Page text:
The Propertied and the Poor in the Big City: From Parsons to Park Via Naegele

Monday, 16 July 2018: 18:00
Oral Presentation
Thomas KEMPLE, University of British Columbia, Canada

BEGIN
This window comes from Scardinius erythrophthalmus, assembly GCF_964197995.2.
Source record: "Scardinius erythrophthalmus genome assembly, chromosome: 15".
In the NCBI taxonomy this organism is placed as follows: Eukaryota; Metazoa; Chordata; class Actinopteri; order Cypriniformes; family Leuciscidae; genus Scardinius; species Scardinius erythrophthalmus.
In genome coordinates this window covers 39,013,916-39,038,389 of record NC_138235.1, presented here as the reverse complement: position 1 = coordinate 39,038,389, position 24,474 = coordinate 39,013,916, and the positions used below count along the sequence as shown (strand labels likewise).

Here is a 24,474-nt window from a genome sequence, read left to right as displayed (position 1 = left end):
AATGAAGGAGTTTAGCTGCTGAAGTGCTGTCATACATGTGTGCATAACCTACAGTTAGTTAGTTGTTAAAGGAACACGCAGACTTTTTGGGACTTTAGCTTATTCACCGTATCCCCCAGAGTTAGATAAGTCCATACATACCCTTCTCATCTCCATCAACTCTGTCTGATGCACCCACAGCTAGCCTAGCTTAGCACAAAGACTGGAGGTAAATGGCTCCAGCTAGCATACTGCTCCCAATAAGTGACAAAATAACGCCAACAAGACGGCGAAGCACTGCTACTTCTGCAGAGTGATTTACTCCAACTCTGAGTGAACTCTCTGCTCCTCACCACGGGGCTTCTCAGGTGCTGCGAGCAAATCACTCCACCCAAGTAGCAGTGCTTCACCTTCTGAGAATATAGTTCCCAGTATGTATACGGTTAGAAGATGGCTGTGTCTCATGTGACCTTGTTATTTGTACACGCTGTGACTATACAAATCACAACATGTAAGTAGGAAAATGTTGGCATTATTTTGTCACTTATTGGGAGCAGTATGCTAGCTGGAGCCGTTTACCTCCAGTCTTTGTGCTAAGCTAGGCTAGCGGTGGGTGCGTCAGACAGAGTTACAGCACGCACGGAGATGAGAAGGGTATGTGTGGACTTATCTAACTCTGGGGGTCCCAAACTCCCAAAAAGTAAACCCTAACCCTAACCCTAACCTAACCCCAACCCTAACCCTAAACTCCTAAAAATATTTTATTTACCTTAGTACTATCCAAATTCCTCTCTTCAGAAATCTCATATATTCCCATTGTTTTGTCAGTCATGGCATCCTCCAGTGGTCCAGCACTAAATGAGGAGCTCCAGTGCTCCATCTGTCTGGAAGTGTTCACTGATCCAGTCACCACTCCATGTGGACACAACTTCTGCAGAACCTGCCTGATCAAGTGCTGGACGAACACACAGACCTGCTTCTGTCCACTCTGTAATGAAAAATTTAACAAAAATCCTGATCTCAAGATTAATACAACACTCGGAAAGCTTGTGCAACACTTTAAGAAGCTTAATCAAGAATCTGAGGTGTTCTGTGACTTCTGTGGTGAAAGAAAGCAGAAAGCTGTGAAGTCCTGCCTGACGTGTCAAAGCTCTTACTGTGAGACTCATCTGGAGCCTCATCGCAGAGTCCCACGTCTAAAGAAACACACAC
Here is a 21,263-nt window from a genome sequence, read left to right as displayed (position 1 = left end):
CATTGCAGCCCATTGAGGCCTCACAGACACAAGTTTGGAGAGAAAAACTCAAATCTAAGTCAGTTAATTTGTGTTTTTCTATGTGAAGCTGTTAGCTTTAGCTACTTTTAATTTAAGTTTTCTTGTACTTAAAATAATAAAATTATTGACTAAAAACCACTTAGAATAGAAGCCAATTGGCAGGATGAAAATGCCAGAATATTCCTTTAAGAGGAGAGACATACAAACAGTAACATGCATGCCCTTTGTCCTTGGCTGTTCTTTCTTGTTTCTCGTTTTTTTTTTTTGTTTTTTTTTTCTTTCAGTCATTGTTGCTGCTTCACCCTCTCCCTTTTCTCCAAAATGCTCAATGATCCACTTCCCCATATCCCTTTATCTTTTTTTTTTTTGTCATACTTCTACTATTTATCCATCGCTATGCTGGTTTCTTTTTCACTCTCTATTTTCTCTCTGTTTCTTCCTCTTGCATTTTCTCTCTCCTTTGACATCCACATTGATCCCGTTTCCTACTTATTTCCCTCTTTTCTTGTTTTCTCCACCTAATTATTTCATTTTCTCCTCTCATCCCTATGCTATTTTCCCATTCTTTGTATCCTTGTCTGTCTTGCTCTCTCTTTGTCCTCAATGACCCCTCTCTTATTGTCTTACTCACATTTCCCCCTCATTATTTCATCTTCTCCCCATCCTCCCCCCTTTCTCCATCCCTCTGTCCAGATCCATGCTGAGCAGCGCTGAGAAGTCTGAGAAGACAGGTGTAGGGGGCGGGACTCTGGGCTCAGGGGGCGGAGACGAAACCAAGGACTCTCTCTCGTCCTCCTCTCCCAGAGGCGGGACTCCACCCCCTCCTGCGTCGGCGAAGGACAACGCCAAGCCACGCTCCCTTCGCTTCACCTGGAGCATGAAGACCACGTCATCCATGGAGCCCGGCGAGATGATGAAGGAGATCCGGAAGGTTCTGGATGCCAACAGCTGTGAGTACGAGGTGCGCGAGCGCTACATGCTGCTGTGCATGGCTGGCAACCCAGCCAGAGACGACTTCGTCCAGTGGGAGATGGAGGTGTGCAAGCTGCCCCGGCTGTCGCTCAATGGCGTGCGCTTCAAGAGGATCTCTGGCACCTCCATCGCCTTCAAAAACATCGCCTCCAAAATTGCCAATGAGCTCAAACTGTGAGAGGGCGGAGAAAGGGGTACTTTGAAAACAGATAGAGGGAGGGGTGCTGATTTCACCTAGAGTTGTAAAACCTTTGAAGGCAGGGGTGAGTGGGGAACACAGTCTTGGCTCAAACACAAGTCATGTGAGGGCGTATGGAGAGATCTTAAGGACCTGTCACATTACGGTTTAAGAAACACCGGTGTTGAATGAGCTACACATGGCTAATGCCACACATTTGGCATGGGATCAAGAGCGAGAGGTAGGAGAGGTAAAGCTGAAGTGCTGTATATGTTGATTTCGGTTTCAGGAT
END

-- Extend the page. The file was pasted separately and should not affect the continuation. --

Simmel’s influence in North American sociology is often traced to the interest and research generated by his 1903 essay ‘The Metropolis and Mental Life’, along with the short excursus on ‘The Stranger’ and other parts of his 1908 book Sociology. The vicissitudes of his early reception move from celebration in the work of Robert Park (especially the collection he edited with Ernest Burgess in 1921, Introduction to the Science of Sociology) to disappearance in the work of Talcott Parsons (where a discussion of Simmel was excised from his 1937 The Structure of Social Action). This paper retraces the path back to Park’s ideas on urban life, which germinated from the seminar he attended by Simmel in Berlin in the spring of 1900, by way of Kaspar Naegele, who published a seminal paper comparing the cultural theories of Simmel and Durkheim in the American Journal of Sociology on the 50th anniversary of their deaths in 1958. A German émigré who was among Parsons’ favourite students at Harvard before settling in Canada, Naegele convinced his mentor to include selections from Simmel in their monumental edited collection Theories of Society of 1961. Naegele emphasizes Simmel’s unique way of seeing ‘the “severalness” of social arrangements in their vivid or dull, up and down “thereness”’. This paper argues that this perspective on Simmel’s later writings, particularly on the negative dynamics of social life, allows us to highlight features of Park’s approach to urban sociology that were nearly eclipsed by Parsons but are well worth recovering and reflecting on today.